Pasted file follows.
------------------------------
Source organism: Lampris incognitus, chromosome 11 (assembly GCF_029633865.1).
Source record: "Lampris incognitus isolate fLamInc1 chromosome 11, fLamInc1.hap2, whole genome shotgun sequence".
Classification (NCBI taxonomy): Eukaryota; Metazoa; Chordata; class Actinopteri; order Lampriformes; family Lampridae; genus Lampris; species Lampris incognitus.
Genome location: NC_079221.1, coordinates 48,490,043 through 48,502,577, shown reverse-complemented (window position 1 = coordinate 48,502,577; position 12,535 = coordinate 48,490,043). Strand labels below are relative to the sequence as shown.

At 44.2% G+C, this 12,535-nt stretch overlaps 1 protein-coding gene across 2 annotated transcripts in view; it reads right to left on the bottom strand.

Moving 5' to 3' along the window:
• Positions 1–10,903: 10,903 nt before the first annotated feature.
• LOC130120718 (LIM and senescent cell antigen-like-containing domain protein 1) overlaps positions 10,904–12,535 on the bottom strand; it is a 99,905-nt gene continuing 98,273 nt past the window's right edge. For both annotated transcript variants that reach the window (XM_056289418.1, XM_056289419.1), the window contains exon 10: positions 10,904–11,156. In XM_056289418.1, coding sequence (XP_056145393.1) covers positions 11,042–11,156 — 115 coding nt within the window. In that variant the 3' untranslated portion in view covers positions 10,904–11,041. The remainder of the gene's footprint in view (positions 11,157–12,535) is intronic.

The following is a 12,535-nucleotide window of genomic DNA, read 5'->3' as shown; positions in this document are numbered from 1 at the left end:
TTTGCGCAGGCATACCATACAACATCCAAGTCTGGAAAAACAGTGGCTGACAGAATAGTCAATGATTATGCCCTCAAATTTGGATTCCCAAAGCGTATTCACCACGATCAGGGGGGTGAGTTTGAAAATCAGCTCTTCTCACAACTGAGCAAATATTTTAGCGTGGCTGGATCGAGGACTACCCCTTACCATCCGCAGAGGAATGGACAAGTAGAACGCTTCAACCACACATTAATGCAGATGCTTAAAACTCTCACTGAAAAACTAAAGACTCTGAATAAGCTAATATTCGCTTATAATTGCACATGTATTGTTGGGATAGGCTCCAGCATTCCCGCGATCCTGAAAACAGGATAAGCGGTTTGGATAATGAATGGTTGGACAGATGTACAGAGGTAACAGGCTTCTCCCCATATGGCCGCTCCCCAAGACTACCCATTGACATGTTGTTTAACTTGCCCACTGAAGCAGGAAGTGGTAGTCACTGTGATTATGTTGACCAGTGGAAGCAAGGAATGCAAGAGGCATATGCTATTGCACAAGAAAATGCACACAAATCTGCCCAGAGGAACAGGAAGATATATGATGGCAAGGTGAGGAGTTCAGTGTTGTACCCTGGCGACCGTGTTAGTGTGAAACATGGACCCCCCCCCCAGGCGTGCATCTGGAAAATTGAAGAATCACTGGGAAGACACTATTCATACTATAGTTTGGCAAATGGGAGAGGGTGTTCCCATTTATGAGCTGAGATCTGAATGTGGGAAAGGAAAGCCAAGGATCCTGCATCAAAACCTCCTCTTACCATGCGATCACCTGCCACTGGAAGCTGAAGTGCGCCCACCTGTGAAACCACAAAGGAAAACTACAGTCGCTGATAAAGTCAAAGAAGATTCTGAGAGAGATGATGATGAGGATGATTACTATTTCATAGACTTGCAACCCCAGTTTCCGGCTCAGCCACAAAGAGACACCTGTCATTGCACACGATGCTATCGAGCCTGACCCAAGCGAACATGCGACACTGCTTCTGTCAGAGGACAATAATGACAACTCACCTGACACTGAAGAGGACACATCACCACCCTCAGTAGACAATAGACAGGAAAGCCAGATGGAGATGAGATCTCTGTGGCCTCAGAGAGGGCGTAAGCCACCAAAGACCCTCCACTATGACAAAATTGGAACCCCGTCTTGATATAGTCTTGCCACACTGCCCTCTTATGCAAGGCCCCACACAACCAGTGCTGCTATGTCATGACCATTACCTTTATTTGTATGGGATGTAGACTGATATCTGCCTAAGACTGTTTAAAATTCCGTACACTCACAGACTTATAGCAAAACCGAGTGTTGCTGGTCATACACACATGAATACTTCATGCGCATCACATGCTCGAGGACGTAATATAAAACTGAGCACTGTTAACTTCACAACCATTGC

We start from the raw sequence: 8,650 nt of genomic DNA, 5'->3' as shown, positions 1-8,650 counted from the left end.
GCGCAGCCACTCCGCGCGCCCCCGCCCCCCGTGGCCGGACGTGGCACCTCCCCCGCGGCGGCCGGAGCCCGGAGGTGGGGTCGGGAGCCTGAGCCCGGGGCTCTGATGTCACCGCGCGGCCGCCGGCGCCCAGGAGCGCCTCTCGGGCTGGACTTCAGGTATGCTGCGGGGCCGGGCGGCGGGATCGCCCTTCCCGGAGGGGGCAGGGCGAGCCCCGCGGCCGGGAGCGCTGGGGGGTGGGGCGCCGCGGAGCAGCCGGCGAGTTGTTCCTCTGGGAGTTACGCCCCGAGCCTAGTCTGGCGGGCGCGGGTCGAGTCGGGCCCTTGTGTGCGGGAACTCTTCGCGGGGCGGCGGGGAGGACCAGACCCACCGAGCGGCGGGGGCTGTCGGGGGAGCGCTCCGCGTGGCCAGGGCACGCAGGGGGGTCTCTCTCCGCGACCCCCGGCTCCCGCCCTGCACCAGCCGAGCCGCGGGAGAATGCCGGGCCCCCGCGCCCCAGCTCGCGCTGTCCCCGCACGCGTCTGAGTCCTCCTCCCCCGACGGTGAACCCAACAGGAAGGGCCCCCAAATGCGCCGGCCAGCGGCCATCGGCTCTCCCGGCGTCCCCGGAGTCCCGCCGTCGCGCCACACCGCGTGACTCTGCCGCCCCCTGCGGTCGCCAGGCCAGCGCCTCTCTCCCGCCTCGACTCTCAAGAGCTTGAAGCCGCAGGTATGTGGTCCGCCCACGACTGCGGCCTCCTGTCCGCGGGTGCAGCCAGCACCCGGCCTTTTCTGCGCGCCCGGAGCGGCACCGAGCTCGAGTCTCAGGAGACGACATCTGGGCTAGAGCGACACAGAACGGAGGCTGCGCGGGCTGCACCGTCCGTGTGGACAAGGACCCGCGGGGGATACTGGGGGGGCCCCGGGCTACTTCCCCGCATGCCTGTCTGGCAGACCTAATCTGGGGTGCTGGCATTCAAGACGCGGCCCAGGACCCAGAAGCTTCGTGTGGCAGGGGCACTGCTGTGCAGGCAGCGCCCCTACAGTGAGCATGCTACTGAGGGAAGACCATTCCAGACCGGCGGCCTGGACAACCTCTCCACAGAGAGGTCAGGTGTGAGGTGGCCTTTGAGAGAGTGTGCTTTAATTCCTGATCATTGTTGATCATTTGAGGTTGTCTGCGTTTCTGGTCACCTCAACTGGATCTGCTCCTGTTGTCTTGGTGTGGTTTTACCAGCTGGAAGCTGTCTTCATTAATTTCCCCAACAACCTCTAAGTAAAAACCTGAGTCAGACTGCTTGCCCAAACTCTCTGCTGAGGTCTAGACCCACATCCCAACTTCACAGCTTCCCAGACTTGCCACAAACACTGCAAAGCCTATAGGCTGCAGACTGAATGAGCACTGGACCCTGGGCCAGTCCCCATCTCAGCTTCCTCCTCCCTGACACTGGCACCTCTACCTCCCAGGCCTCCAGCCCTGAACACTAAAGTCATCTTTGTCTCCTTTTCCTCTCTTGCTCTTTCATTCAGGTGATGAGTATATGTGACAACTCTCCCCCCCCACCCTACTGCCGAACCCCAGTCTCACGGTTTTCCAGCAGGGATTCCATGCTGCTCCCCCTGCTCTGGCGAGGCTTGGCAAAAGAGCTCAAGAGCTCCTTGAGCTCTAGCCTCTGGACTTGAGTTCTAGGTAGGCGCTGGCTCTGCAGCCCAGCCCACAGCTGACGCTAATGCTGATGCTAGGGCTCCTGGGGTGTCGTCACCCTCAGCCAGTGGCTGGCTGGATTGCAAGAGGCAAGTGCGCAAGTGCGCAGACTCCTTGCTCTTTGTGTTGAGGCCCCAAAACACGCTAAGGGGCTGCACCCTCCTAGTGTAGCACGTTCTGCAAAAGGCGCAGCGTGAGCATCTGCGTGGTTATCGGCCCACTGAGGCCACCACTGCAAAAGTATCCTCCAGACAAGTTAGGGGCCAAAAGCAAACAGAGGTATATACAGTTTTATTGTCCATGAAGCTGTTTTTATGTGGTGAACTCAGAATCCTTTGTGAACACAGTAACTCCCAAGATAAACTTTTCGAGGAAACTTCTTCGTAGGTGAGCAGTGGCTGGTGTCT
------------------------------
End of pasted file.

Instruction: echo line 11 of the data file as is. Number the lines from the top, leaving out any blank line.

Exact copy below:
We start from the raw sequence: 8,650 nt of genomic DNA, 5'->3' as shown, positions 1-8,650 counted from the left end.